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12/07/89 the People of the State of v. Samantha Walker

December 7, 1989

THE PEOPLE OF THE STATE OF ILLINOIS, PLAINTIFF-APPELLEE

v.

SAMANTHA WALKER, DEFENDANT-APPELLANT



APPELLATE COURT OF ILLINOIS, THIRD DISTRICT

547 N.E.2d 1036, 191 Ill. App. 3d 382, 138 Ill. Dec. 610 1989.IL.1910

Appeal from the Circuit Court of Will County; the Hon. William Penn, Judge, presiding.

APPELLATE Judges:

JUSTICE BARRY delivered the opinion of the court. WOMBACHER, P.J., and HEIPLE, J., concur.

DECISION OF THE COURT DELIVERED BY THE HONORABLE JUDGE BARRY

Defendant Samantha Walker appeals from her convictions for the offenses of residential burglary, robbery, and theft, for which she was sentenced to six years in prison.

Walker, who is black, was tried before a jury in the circuit court of Will County. The State used peremptory challenges to excuse all three black members of the venire, and at the end of the jury selection, defense counsel objected to the racial composition of the jury. The trial Judge found that the defendant had established a prima facie case of discrimination under Batson v. Kentucky (1986), 476 U.S. 79, 90 L. Ed. 2d 69, 106 S. Ct. 1712. After the prosecutor stated his reasons for exercising the challenges, the trial court ruled that the State had not systematically excluded minority members of the jury panel on the basis of race.

The testimony at trial disclosed that 90-year-old Willie Wesley invited defendant to stay in his home when she had nowhere else to go. Wesley had known defendant all her life and had raised her mother. After defendant had been there for three days, Wesley became suspicious that she was taking his money, some of which he carried in his shirt pocket and a larger amount in his pants pocket. When he caught her crawling on the floor of his bedroom at 3 a.m. going through some clothing, he ordered her to move out. He did not see her again.

A short time later, defendant was visiting a friend, Rosie Smith, who needed money for a car payment. Defendant and Rosie Smith happened to meet two brothers, Terrion and Toroyana Caruth, whom they knew, in the hallway of an apartment building. At defendant's request, the men agreed to go to Wesley's home. The women stayed in the car while the young men went to the door and asked Wesley if they could use his phone because they had had an accident. He let them in, and after making a telephone call, the two left only to return a short time later. Again they asked to use the telephone, and Wesley let them in. While one man went to the telephone, the other grabbed Wesley from behind, took $9,000 out of the hip pocket of his pants, and threw him to the floor. Both men then ran out to the car and drove away. Defendant and Rosie Smith each received $2,000 while the Caruth brothers divided the rest of the money.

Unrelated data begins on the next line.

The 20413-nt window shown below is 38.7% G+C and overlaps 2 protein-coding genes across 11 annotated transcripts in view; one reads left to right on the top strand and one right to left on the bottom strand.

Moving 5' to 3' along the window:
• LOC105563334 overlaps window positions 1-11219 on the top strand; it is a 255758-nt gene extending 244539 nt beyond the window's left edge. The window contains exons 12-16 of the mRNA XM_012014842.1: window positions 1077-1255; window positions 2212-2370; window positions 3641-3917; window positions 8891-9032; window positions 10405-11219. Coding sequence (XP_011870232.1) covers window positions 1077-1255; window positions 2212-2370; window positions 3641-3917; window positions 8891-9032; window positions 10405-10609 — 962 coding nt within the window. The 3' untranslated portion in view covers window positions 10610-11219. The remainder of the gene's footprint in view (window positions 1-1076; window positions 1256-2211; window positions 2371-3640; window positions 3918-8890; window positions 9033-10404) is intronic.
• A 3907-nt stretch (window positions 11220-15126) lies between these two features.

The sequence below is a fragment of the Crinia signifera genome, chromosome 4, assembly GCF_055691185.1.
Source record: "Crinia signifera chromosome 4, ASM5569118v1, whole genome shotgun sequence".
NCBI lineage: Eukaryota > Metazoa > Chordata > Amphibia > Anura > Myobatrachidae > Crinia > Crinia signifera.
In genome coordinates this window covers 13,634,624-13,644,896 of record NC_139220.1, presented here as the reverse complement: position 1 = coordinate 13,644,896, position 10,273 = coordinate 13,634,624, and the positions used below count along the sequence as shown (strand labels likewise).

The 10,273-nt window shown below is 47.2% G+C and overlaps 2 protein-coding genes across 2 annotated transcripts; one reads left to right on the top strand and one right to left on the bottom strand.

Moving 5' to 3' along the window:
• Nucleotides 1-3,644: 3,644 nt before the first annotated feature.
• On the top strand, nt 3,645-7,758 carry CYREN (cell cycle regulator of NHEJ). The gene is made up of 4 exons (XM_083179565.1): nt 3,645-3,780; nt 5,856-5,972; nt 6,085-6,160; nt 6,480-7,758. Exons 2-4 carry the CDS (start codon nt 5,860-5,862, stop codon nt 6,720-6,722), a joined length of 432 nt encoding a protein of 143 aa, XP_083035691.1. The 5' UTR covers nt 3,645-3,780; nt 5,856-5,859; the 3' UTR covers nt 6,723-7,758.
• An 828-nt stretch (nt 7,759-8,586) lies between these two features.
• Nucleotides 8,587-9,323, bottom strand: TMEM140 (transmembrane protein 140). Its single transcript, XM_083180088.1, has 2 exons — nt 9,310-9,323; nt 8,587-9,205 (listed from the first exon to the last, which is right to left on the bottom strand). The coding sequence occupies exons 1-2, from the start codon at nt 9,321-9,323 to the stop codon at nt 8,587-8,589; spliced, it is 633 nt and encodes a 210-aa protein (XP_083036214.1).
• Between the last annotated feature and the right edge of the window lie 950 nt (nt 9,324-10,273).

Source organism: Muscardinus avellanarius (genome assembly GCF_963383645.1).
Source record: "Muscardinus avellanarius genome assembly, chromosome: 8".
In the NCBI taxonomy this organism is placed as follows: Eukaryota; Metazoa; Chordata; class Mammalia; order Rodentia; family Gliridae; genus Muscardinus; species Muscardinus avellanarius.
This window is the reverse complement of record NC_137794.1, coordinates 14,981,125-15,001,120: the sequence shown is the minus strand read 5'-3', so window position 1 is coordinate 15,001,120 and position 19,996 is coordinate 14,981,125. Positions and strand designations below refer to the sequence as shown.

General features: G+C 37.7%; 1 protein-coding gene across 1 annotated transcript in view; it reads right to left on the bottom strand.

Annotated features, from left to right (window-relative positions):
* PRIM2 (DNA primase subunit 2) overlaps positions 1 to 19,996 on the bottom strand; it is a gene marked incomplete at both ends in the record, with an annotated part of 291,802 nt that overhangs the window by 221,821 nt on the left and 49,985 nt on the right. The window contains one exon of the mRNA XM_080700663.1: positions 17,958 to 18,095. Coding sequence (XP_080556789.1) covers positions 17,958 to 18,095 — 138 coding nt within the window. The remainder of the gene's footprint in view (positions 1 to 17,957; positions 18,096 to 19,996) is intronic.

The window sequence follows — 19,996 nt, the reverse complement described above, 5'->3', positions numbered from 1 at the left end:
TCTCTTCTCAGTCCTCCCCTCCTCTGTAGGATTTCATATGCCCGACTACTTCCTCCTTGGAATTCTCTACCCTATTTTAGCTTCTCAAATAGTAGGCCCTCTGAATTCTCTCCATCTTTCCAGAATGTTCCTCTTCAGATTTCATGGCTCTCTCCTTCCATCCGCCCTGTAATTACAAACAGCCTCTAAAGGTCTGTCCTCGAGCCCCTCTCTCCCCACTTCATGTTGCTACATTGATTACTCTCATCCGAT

When defendant was first questioned, she denied any involvement in the robbery and said she had heard about the robbery through the newspapers. A few days later during a subsequent interrogation, defendant related the facts as set forth above. At trial, defendant presented no evidence, and the jury returned a verdict of guilty on the charges of burglary, robbery, and theft. After sentencing, this appeal was perfected.

Defendant first contends that the State did not meet its burden of establishing a racially neutral reason for each of the excluded black jurors, particularly Mrs. Linda Gant. As to the other two, Corda Page was excused because he had voted "not guilty" while serving on a criminal jury four years earlier in a case which ended in a mistrial, and Leon Harvey was excused because his 17-year-old daughter had been convicted of theft. We agree with the trial court that in both of these cases, the reasons given were racially neutral.

As to Gant, the prosecutor gave several reasons including the fact that the State's Attorney's office has had a number of cases where the defendant's last name was "Gant" and that she answered the voir dire questions very quickly without any time for reflection. Furthermore, she lived near the crime scene and had a 14-year-old daughter who might have known defendant. Also, Gant is employed by the Illinois State Police at the Joliet crime lab, which the prosecutor felt could be a potential problem.

Defendant argues that these reasons are "shams." She asserts that Gant's address in Joliet is about three miles from Wesley's home in Lockport and, in the footnote of her brief, asks this court to take judicial notice of the distance between the streets involved. Defendant argues that there is nothing to indicate that she and Gant's daughter were in school together. Defendant also disparages the other reasons given by the State. It is not necessary for us to analyze these arguments, however, because, in our view, the State met its burden when it pointed out the fact that Gant is employed by the Illinois State Police at the Joliet crime lab.

Defendant asserts that the State accepted a white juror whose son is employed by the Will County sheriff's department, which indicates that the prosecutor's excuse as to Gant was not racially neutral, and she further asserts that Gant is a data entry operator, not directly involved ...


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